Marketing Strategy Blog

Turn Your Marketing Team into a Creative Powerhouse

Creativity in Marketing

Intelligent companies know that future growth depends on relentless improvement. And what’s the most effective way to unleash new growth?

In a word, CREATIVITY!

The Power of Creativity in Marketing

Why is creativity so important in your marketing? There have been multiple studies done through the years proving the impact of creativity on driving positive business results.

In one McKinsey study of 200 CMOs, the management consulting firm found that those companies that prioritized creativity and integrated it into their marketing drove revenue growth at twice the rate of those companies that did not. McKinsey, in another study, determined that the most creative companies outperform peers financially.

McKinsey research has shown that the fastest-growing companies are exceptional at creating new products, services, or business models. They write, “…creativity is at the heart of business innovation, and innovation is the engine of growth.”

In a Tenovos study of 3,600 marketing executives, 100% of respondents confirmed that creativity improved top-line revenue growth as well as bottom-line profitability. Every single executive aligned on this. Think about that!

As Stratabeat CEO, Tom Shapiro, wrote in his book Rethink Lead Generation, “Creativity underscores all business progress. It simply cannot be commoditized. It’s what sparks the greatest growth. It’s the most sustainable competitive advantage.”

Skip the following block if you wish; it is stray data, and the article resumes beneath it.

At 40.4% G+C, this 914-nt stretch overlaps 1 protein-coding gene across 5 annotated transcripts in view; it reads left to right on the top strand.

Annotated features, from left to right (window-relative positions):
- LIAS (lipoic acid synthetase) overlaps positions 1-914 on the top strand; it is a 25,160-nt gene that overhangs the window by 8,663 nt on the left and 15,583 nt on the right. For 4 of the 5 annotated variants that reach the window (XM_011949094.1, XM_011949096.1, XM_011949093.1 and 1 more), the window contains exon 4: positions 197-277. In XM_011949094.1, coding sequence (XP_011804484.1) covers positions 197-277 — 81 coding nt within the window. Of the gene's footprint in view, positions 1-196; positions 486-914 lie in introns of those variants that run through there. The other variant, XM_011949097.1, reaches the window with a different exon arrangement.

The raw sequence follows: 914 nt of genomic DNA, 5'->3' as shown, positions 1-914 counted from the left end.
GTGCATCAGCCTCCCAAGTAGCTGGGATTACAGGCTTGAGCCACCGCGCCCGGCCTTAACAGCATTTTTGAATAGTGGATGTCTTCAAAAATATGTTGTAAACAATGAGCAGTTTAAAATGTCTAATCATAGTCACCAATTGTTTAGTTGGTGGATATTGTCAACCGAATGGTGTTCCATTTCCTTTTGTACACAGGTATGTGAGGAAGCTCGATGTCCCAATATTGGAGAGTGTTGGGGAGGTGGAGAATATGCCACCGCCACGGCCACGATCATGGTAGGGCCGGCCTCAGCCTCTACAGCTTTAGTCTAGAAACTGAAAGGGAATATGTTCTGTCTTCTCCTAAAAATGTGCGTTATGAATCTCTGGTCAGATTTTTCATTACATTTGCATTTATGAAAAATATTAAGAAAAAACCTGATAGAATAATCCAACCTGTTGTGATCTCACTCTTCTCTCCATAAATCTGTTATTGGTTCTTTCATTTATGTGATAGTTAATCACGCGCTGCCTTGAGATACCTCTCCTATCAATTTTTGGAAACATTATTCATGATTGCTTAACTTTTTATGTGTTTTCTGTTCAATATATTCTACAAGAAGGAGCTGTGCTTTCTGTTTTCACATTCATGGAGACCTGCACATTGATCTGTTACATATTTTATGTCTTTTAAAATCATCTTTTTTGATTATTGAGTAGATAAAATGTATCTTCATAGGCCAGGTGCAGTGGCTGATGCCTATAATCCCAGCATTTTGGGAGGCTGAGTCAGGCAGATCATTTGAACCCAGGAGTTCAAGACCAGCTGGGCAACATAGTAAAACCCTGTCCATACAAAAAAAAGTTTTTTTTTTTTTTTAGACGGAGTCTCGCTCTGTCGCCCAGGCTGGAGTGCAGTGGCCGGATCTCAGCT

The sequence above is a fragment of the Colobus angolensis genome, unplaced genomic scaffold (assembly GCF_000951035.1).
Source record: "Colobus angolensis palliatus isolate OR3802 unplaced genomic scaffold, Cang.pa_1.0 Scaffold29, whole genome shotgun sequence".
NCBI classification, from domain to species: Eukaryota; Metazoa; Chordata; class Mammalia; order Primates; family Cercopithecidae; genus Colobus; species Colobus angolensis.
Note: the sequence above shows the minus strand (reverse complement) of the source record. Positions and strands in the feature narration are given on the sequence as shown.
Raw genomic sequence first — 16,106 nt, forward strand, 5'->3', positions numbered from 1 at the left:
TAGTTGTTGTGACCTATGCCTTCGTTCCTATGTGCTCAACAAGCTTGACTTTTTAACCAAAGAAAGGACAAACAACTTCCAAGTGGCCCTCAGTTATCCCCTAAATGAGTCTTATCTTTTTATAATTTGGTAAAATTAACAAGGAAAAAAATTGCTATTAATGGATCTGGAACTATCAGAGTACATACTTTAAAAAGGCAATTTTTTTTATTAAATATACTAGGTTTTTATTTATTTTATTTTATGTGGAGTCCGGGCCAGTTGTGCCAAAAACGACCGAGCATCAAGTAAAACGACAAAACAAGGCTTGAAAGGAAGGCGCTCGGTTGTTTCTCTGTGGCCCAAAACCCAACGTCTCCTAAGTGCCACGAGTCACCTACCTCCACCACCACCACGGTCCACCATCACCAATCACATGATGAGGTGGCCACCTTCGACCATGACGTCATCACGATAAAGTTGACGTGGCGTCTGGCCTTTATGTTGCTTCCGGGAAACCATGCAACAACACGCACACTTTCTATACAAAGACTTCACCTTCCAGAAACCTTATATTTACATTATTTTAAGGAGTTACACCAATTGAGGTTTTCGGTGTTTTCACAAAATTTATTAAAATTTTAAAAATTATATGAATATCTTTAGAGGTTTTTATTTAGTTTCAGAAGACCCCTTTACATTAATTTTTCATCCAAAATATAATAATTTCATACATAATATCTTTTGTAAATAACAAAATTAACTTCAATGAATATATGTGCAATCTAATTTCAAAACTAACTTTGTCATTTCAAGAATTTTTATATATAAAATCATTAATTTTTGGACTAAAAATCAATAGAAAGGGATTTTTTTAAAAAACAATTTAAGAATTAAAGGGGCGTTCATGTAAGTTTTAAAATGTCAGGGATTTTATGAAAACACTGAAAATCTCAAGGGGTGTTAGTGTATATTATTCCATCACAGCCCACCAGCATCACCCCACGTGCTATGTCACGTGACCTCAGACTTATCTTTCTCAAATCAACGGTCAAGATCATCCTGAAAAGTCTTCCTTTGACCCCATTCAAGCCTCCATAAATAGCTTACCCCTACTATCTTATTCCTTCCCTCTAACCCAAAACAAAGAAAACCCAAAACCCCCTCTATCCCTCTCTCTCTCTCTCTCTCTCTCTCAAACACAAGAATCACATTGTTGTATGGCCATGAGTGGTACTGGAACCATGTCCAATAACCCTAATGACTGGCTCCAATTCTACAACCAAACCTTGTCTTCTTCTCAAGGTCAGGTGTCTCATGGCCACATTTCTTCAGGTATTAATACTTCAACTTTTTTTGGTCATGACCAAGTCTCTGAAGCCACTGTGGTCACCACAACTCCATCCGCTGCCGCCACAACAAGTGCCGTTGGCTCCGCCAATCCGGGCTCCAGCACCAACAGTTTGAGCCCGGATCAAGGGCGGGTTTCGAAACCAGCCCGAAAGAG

If your team isn’t prioritizing creativity as a strategic business asset, you’re leaving revenue, profits, and growth on the table.


The Time : Creativity Ratio

It’s funny. Whenever we discuss the power of creativity with a prospective client, we ask them how much time are they devoting to creativity in their marketing. This could be in the form of brainstorming sessions, pitching new ideas, evaluating new ideas, etc.

The majority of teams respond that they spend less than 1% of their time on creativity, lateral thinking, and innovation.

If that’s the case, then is it any wonder why these teams are frustrated that they are not as innovative (or successful) as they could be? If you want to be more creative, you need to spend time on it. Period.

Methods to Increase Your Marketing Team’s Creativity

Creativity in Marketing

If you want to build your team’s creativity muscle and achieve greater innovation, consider the steps outlined below.

Schedule It

The first step in the process is to literally block off time in your calendars for creativity. Essentially what you’re doing is creating the white space in your team’s schedules to not only allow more creativity-focused activities, but to actually schedule it.

Use time blocking in your calendar. And make brainstorming a welcome way to spend your time.

Focus Like Crazy

It may be counterintuitive, but it’s actually easier to be creative and generate new ideas if you narrow the focus. Be clear as to what challenge you are addressing. What are the goals you’re trying to achieve?

Do this, and you’ll find yourself with more ideas, as well as higher-quality and more practical ideas.